Jamaica Gleaner


On Au­gust 15, a new Miss Ja­maica World will be crowned, and one young woman’s life will be changed for­ever. Be­ing a part of the com­pe­ti­tion has been a life-chang­ing ex­pe­ri­ence for the nu­mer­ous con­tes­tants, and to­day, Out­look caught up with for­mer queens t


Cindy Break­s­peare, Miss Ja­maica and Miss World 1976

As the of­fi­cial grandma of these young women in this year’s com­pe­ti­tion, Laura But­ler re­lies on me for ad­vice and I en­joy­ing see­ing the trans­for­ma­tion the girls go through.

The com­pe­ti­tion is a tremen­dous door opener that al­lows us to travel as Miss World at some­one else’s ex­pense. The com­pe­ti­tion ex­pands your mind and gives you the value of al­ter­na­tive lifestyles, re­li­gion, cul­tural philoso­phies, ed­u­ca­tional ex­pe­ri­ences, and sets the bar for the rest of your life.

Not a day goes by that some­one doesn’t say ‘Hi’, al­most 40 years later, and be­cause of that, I am forced to con­tinue to put my best self for­ward at all times.

San­dra FosterMah­food, 1991

The con­test al­lowed me to travel all over the world to many dif­fer­ent coun­tries where I was able to meet peo­ple with vary­ing cul­tures. It was a won­der­ful ex­pe­ri­ence rep­re­sent­ing Ja­maica and I’m grate­ful that I was given that op­por­tu­nity.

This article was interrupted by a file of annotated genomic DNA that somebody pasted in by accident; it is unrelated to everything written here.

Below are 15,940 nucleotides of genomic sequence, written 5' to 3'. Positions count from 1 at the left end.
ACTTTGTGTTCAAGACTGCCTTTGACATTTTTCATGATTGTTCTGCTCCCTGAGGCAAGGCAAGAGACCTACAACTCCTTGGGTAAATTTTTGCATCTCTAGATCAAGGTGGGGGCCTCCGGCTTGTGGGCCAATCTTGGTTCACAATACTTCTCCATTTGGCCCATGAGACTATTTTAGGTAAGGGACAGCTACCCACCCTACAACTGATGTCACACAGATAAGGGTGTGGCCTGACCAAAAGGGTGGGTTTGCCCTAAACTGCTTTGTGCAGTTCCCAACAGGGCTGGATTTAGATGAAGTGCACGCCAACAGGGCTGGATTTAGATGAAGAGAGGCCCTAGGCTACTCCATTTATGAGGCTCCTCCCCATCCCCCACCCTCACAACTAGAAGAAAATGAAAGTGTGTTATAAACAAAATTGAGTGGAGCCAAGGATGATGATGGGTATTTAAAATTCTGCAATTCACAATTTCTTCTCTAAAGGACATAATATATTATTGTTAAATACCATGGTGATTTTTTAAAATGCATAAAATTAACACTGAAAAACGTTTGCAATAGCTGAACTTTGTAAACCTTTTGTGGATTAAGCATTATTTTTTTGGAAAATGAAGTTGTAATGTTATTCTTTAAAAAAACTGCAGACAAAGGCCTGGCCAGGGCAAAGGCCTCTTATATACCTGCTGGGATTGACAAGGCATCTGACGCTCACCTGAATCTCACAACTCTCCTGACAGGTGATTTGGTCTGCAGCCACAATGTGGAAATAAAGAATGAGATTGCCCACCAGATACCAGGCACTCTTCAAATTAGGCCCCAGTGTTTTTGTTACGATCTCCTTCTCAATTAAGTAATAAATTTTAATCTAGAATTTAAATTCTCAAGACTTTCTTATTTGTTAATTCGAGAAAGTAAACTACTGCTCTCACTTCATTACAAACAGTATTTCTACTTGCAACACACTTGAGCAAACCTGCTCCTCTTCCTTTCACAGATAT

Gina S. K. Har­gi­tay, 2013

To ex­press how the Miss Ja­maica World com­pe­ti­tion has changed my life would take far more time and space than I can af­ford here. But I can sim­ply say that the per­son I am to­day is com­pletely dif­fer­ent from the per­son I was be­fore I en­tered the com­pe­ti­tion.

As soon as I got through elim­i­na­tions and be­gan the train­ing process, I be­gan to change. I be­gan to grow, to ma­ture, to see the value in learn­ing to man­age my time, learn­ing to speak about any topic, learn­ing about my home – Ja­maica, and so much more.

Af­ter win­ning the com­pe­ti­tion, I re­alised that the growth I had ex­pe­ri­enced un­til then was only the be­gin­ning. What is most amaz­ing about the com­pe­ti­tion, and win­ning it, is that you can mould your ex­pe­ri­ence to achieve any­thing you want. The plat­form you earn as Miss Ja­maica World al­lows you to do that.

For me, that path was public and mo­ti­va­tional speak­ing, and with­out the Miss Ja­maica World com­pe­ti­tion, I prob­a­bly would never have even dis­cov­ered a skill that now I can’t even imag­ine not us­ing for the rest of my life.

Danielle Crosskill, 2011

Be­ing crowned Miss Ja­maica World in 2011 was an ex­tremely proud mo­ment and sig­nif­i­cant turn­ing point in my life. My plat­form through­out the com­pe­ti­tion was early-child­hood ed­u­ca­tion, and this con­tin­ues to be the driv­ing force in my life and goal for Ja­maica’s fu­ture.

I am cur­rently at Reach Academy where I am a Kinder­garten teacher, and I also of­fer pri­vate tu­tor­ing classes. Work­ing with young chil­dren has en­abled me to re­ally ful­fil my pas­sion and vi­sion that I cam­paigned for dur­ing my reign as Miss Ja­maica World. I could not be any hap­pier in this field. I get to do what I ab­so­lutely love.

The com­pe­ti­tion process also al­lowed me to step out of my com­fort zone and be­come a more con­fi­dent in­di­vid­ual. All that I learnt along the way helped me to de­velop my public­s­peak­ing skills, and has helped me to be com­fort­able in my own skin and has taught me so much about the per­son I am to­day.

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